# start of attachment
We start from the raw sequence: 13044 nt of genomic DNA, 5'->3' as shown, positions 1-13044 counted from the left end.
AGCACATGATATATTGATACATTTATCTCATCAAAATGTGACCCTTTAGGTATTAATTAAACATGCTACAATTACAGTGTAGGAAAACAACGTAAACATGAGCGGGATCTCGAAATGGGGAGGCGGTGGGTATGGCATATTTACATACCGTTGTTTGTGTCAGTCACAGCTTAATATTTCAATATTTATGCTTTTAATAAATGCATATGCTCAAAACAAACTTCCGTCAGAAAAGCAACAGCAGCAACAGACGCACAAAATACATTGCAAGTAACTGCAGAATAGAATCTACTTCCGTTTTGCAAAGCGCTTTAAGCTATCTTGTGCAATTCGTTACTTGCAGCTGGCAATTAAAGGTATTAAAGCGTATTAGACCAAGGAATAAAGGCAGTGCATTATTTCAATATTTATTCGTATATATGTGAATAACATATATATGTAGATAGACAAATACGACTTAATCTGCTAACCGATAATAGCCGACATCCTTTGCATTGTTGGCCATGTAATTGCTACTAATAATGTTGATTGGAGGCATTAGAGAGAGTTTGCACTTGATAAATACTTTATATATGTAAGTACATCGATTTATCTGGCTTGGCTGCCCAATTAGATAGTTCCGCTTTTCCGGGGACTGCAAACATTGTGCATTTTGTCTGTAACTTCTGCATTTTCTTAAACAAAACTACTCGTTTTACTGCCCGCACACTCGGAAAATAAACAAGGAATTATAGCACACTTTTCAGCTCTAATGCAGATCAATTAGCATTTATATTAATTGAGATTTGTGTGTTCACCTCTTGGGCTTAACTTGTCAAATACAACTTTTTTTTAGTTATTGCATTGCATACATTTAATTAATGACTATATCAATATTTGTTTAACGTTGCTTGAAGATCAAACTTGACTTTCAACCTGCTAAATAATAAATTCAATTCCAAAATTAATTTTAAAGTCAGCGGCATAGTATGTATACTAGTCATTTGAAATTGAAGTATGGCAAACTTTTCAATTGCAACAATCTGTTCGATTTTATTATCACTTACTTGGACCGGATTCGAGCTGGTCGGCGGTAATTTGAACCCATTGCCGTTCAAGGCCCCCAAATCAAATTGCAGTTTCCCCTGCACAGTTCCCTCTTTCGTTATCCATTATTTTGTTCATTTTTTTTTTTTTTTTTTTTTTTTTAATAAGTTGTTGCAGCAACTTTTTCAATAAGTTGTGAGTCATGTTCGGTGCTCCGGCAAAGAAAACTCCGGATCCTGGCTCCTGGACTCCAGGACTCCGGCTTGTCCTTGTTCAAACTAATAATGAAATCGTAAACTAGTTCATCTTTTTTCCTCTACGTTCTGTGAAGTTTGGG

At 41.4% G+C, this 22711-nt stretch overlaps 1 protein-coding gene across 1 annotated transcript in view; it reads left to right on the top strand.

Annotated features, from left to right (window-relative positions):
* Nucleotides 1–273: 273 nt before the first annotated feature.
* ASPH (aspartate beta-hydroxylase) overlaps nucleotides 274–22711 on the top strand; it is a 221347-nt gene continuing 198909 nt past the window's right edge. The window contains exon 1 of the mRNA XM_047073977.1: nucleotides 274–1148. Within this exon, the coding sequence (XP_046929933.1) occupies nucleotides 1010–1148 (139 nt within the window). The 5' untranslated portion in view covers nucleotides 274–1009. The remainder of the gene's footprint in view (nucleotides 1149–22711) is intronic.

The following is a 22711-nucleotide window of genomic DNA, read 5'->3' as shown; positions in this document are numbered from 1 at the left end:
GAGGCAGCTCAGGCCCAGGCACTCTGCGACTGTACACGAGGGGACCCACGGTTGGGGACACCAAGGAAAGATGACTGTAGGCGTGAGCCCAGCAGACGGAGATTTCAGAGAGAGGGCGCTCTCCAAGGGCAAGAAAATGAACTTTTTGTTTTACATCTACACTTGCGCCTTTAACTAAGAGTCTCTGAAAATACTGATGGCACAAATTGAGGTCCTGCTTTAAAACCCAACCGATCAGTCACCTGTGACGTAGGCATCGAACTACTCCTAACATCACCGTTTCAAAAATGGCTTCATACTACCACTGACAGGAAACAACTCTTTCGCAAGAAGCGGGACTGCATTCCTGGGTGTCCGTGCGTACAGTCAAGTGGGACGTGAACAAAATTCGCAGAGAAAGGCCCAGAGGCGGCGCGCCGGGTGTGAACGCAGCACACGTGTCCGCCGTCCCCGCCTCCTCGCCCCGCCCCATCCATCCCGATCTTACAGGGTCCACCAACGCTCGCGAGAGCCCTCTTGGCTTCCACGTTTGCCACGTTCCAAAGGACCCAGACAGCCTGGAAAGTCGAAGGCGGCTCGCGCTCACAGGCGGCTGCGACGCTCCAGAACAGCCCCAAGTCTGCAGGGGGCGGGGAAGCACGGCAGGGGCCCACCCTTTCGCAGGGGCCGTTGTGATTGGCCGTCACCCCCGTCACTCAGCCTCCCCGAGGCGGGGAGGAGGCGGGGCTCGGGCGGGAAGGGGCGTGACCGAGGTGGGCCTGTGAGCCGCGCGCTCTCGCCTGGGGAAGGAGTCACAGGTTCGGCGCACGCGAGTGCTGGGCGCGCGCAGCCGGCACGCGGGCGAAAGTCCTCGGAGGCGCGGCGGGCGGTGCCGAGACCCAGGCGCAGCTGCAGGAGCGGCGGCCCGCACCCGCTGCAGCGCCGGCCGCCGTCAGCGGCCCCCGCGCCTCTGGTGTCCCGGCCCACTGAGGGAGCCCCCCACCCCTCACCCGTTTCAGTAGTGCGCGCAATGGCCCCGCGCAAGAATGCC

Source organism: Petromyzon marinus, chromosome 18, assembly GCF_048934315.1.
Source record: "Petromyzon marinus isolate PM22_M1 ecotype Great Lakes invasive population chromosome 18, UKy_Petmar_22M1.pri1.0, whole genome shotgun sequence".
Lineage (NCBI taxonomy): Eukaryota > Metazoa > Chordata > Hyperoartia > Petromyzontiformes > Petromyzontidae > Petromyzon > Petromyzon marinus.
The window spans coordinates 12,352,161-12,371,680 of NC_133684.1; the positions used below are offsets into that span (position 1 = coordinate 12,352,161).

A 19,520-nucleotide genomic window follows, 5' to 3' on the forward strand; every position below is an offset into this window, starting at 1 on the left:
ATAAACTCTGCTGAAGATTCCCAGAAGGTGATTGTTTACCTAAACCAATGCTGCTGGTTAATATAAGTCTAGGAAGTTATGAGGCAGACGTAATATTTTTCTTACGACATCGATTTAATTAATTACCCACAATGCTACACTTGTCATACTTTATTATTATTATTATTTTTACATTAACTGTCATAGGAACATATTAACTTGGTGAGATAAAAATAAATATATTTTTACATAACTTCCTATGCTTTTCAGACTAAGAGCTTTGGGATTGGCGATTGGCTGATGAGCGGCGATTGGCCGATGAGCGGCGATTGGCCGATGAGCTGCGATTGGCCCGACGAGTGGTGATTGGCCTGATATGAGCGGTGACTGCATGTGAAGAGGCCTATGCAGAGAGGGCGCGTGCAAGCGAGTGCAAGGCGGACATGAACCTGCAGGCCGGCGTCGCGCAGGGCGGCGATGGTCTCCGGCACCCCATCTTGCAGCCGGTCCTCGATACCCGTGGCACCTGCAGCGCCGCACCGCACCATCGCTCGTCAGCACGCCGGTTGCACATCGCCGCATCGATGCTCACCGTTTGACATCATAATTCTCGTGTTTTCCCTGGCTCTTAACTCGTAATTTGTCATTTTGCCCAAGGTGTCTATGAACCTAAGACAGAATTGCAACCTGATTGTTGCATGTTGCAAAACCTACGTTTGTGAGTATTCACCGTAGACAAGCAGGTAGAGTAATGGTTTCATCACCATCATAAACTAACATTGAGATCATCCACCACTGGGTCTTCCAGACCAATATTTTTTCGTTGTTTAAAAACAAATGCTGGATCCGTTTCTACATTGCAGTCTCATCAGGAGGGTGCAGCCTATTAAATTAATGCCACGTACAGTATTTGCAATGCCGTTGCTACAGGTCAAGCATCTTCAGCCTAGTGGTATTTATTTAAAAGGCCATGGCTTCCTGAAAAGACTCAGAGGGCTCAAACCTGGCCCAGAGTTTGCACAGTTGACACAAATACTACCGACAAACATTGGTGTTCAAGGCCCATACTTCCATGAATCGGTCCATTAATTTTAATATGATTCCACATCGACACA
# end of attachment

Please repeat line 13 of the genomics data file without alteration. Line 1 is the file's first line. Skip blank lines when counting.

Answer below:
A 19,520-nucleotide genomic window follows, 5' to 3' on the forward strand; every position below is an offset into this window, starting at 1 on the left: